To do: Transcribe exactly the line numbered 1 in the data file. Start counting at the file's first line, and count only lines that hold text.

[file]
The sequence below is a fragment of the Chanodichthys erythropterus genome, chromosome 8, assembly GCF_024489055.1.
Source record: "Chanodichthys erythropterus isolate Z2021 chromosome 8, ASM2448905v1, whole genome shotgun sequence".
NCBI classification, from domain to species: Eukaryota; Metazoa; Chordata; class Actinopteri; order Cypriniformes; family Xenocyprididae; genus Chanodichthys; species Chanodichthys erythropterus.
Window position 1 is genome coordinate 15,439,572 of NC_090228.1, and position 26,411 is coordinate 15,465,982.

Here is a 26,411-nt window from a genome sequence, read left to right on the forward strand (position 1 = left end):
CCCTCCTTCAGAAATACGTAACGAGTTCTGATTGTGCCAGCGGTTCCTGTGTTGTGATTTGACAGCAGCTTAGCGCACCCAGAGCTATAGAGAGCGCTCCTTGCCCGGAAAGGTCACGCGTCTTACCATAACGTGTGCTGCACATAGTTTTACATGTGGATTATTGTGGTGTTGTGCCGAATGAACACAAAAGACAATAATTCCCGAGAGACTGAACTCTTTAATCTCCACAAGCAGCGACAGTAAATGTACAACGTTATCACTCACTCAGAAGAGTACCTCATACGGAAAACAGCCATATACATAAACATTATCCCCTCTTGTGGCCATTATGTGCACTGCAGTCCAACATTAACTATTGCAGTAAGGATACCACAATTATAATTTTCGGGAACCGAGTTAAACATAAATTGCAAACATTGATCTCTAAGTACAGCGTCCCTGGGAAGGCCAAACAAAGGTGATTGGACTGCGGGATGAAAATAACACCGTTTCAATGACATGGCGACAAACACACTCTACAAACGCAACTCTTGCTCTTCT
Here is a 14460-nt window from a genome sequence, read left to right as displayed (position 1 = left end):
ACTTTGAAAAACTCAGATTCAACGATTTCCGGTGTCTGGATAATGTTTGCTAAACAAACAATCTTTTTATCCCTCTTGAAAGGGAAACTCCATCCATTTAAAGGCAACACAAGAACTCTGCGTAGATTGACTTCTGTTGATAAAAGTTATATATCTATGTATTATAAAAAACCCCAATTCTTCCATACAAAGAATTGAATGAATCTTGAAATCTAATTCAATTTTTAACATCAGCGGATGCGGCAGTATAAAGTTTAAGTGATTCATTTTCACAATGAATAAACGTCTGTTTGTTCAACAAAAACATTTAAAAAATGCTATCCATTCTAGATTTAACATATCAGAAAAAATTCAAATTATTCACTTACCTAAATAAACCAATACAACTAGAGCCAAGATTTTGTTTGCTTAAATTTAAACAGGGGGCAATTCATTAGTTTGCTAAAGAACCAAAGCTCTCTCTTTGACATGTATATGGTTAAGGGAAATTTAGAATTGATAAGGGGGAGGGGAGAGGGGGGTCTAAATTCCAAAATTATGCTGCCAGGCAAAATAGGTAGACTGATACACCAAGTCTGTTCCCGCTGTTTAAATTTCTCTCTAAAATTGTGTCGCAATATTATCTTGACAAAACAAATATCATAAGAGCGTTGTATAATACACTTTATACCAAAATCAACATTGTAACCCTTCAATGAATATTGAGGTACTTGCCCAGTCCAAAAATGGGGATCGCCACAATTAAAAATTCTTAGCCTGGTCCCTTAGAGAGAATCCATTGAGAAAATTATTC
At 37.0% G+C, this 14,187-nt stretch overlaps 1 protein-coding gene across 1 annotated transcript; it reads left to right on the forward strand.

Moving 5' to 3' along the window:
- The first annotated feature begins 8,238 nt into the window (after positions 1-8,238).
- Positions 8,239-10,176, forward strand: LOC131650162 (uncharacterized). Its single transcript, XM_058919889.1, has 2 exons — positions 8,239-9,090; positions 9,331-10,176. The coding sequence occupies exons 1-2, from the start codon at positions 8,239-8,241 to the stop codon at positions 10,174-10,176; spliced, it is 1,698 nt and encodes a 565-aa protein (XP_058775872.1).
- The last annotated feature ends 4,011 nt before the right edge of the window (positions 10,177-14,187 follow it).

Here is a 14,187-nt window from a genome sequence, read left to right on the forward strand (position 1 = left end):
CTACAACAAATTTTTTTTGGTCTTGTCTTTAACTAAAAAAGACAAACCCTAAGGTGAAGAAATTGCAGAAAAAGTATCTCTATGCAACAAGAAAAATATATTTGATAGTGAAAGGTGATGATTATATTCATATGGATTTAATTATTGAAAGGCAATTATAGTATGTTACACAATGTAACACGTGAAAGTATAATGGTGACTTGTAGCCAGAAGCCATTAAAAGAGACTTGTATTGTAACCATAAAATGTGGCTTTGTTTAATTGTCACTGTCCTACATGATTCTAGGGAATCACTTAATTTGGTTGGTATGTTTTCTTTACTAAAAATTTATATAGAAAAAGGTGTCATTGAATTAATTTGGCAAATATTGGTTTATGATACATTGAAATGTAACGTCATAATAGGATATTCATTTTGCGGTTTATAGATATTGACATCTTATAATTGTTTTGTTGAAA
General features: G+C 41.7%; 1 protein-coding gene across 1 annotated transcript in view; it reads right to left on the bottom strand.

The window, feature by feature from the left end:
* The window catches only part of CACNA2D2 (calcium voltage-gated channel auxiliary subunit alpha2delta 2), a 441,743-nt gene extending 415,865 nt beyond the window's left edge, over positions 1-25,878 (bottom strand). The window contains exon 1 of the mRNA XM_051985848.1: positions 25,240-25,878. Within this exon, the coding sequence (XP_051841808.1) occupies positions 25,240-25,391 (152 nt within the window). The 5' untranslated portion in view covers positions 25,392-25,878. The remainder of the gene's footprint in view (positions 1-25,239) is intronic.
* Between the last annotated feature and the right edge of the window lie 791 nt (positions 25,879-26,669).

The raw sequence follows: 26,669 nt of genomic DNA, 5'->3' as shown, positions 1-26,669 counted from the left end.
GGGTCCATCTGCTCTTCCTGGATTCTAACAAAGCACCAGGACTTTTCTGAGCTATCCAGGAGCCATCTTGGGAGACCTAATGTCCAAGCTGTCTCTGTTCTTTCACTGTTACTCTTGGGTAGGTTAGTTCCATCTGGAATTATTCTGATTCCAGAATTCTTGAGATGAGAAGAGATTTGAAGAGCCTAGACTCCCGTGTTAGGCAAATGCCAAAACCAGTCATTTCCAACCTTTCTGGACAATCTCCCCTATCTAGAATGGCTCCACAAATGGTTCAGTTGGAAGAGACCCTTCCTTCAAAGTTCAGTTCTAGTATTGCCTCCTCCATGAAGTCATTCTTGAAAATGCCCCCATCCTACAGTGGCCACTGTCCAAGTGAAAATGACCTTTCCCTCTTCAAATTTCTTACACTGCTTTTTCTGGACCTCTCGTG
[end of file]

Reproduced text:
The sequence below is a fragment of the Chanodichthys erythropterus genome, chromosome 8, assembly GCF_024489055.1.